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I am using Ubuntu Oneiric and have kept fully up-to-date with updates. My GPU is a Radeon HD6970, for which I am using the open-source Radeon drivers. The only change I have made to the 'default environment' is forcing the GPU to use a low power profile, by adding 'echo "low" > /sys/class/drm/card0/device/power_profile' to /etc/rc.local .

Whenever I suspend the machine through Ubuntu's power/settings menu, it sleeps just fine. After waking up however, obvious graphical glitches are present. Windows move remarkably less smooth and content in the browser is unreadable, for example. Hitting Alt+F2 and entering 'unity --replace', although moving all windows to the upper-left corner, fixes this.

Now I am looking for a more elegant, or at least a more automatic way of getting the job done. On IRC I was told to either fix the driver problems or add the aforementioned command in a pm-utils script. I am not sure how to do the latter, let alone the former.

Any ideas?

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Hello, welcome to AskUbuntu.com It is important to know what kind of changes you did, can you please specify how and where did your change the configuration and add that information to the question? –  Bruno Pereira Jan 3 '12 at 12:32
    
Thank you for your kind reception. I have added more specific information regarding the power setting. –  psalden Jan 3 '12 at 12:36

1 Answer 1

With pm-utils, you can use a simple scritp to change the power profile like this :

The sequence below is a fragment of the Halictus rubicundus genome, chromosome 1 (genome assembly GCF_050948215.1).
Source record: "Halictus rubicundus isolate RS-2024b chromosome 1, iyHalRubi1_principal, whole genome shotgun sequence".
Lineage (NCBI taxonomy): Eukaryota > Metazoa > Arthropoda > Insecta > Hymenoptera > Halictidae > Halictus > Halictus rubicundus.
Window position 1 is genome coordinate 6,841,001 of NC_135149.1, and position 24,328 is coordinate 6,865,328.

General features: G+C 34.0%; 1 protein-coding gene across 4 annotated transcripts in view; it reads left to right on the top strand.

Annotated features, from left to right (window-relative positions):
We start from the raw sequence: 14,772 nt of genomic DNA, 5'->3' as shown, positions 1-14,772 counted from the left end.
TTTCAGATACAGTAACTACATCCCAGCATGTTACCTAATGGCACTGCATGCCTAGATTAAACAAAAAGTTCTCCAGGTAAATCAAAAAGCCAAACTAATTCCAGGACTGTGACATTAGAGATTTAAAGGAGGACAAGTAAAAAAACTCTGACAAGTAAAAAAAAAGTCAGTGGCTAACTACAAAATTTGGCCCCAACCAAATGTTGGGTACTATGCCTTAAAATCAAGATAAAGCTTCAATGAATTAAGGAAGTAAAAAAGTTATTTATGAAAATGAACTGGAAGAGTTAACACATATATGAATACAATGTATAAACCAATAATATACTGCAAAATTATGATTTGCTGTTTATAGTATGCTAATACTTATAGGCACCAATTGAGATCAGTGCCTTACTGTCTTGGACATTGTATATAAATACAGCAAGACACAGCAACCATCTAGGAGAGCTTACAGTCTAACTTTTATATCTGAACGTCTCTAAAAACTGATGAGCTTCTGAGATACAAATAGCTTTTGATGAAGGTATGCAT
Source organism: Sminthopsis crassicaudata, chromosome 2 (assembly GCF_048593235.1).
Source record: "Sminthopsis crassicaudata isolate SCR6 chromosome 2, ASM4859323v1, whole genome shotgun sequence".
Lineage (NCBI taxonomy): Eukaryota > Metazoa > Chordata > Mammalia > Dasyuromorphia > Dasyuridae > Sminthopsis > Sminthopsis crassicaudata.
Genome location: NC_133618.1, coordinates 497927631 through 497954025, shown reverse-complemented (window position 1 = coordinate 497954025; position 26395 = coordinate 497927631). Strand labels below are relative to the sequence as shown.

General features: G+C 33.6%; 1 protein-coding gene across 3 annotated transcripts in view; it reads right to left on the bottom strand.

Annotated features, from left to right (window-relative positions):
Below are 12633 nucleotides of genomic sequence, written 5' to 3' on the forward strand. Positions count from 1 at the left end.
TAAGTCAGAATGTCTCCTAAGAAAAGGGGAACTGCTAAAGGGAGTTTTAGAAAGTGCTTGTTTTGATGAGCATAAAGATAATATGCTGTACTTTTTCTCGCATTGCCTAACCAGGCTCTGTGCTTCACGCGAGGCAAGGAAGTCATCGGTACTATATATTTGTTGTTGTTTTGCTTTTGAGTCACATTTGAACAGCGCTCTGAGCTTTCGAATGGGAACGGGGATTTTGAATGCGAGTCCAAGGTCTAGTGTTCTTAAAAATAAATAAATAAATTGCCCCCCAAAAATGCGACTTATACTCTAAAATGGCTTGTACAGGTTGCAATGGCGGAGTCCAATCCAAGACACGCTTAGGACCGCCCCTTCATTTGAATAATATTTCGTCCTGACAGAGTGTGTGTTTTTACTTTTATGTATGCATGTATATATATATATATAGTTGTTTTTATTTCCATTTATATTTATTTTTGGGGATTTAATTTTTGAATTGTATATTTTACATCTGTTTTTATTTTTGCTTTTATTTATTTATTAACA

Just use this commands :

sudo gedit /usr/lib/pm-utils/power.d/ati

Copy this text in the ati file :

#!/bin/sh

case $1 in
    true) echo low > /sys/class/drm/card0/device/power_profile ;;
    false) echo high > /sys/class/drm/card0/device/power_profile ;;
    *) exit $NA ;;
esac

exit 0

And use this command to make it executable :

sudo chmod +x /usr/lib/pm-utils/power.d/ati

It works for me. On battery, I use the low profile and, on AC, I use the high profile.

You can use this profiles (https://wiki.archlinux.org/index.php/ATI) :

  • "default" uses the default clocks and does not change the power state. This is the default behavior.
  • "auto" selects between "mid" and "high" power states based on the whether the system is on battery power or not. The "low" power state are selected when the monitors are in the dpms off state.
  • "low" forces the gpu to be in the low power state all the time. Note that "low" can cause display problems on some laptops; this is why auto only uses "low" when displays are off.
  • "mid" forces the gpu to be in the "mid" power state all the time. The "low" power state is selected when the monitors are in the dpms off state.
  • "high" forces the gpu to be in the "high" power state all the time. The "low" power state is selected when the monitors are in the dpms off state.
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